Firearm certificates: do you know what type you have?
A ticket’s a ticket, right? Wrong! Rod Greenwood takes a closer look at the details – and the responsibility they put on the holder
They say that a little knowledge can be a dangerous thing and this is particularly true when it comes to firearms certificates (FACs). It is surprising the number of FAC holders that do not know what type of certificate they have or what it permits them to do. This can unfortunately lead to inadvertent breaches of conditions, which could ultimately result in revocation of the FAC. FACs are granted throughout England by firearms licensing departments for the various police constabularies. On the whole, FACs will be assessed and granted in line with the Home Office’s Guide to Firearms Licensing Law, April 2016. However, because each chief constable is ultimately responsible for firearms issues within his or her patch, additional (non-standard) conditions may be applied. There are effectively two types of FAC: ‘Restricted/Closed’ and ‘Open’.
It is likely that the first FAC you will be granted will be a Restricted/Closed variant. So what does that mean? Well, a Restricted/Closed FAC restricts you to shooting on certain pieces of ground that have been approved by the police for particular calibres and where you have lawful authority to shoot.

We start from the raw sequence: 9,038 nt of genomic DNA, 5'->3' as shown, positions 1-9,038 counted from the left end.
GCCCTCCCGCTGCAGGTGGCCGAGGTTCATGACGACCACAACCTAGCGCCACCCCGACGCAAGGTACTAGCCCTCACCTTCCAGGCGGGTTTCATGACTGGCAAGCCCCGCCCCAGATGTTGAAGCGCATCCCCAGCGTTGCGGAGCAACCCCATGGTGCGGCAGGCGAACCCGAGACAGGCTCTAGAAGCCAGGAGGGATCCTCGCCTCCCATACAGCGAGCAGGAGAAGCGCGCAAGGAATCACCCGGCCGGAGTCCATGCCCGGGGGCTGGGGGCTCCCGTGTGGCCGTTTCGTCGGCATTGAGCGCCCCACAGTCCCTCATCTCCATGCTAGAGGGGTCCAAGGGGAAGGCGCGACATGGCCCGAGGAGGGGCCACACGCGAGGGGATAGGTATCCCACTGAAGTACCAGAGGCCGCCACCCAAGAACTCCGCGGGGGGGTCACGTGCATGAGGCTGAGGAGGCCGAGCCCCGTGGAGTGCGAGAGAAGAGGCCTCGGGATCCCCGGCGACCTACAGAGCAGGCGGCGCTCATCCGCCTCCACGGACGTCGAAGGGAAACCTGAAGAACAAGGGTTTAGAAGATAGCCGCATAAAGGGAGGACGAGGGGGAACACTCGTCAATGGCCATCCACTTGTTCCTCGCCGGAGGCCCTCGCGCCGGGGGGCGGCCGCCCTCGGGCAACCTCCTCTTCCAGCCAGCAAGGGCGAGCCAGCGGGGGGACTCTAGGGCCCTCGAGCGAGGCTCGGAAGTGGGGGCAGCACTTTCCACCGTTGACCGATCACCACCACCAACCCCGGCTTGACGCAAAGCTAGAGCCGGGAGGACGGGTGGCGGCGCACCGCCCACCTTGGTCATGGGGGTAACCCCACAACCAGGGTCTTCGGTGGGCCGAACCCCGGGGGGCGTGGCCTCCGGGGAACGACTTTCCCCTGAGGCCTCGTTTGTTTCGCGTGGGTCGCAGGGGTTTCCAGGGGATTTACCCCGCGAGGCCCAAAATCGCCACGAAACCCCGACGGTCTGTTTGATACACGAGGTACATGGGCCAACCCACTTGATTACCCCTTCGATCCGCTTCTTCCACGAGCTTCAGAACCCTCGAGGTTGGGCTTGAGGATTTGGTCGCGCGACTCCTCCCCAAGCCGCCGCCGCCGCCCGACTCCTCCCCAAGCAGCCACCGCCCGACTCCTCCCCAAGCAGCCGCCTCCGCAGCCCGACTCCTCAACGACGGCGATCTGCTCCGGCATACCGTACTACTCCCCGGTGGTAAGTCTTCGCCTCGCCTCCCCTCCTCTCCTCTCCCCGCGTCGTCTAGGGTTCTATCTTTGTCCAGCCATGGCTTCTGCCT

Restricted/Closed FACs can usually be identified by similar wording to the following: ‘The calibre rifle/combination/smooth-bore gun/sound moderator and ammunition shall be used for shooting vermin such as fox, ground game, deer and any other lawful quarry, and for zeroing practice on ranges, on land deemed suitable by the chief officer of police for the area where the land is situated and over which the holder has lawful authority to shoot’.
It is the responsibility of the certificate holder to ensure that the ground he/she intends to shoot on has been approved by the police for the calibre in question.
Your first FAC may have an additional condition that requires you to be accompanied by a mentor while out shooting until such time that he or she feels that you have developed sufficient experience to go solo. A mentor will be an experienced firearms user, who is in possession of an Open FAC.
One of the pitfalls of a mentoring condition is that the Restricted/Closed certificate holder may inadvertently breach their conditions by accompanying the mentor onto ground that has not been deemed suitable by the chief officer of police for the calibre they are using. Remember, the Restricted/Closed condition applies wherever the holder goes. To overcome this, the Restricted/ Closed FAC holder should take the mentor out on ground that they know to be approved and they have lawful authority to shoot over.
‘Your first FAC may have an additional condition that requires you to be accompanied by a mentor while out shooting’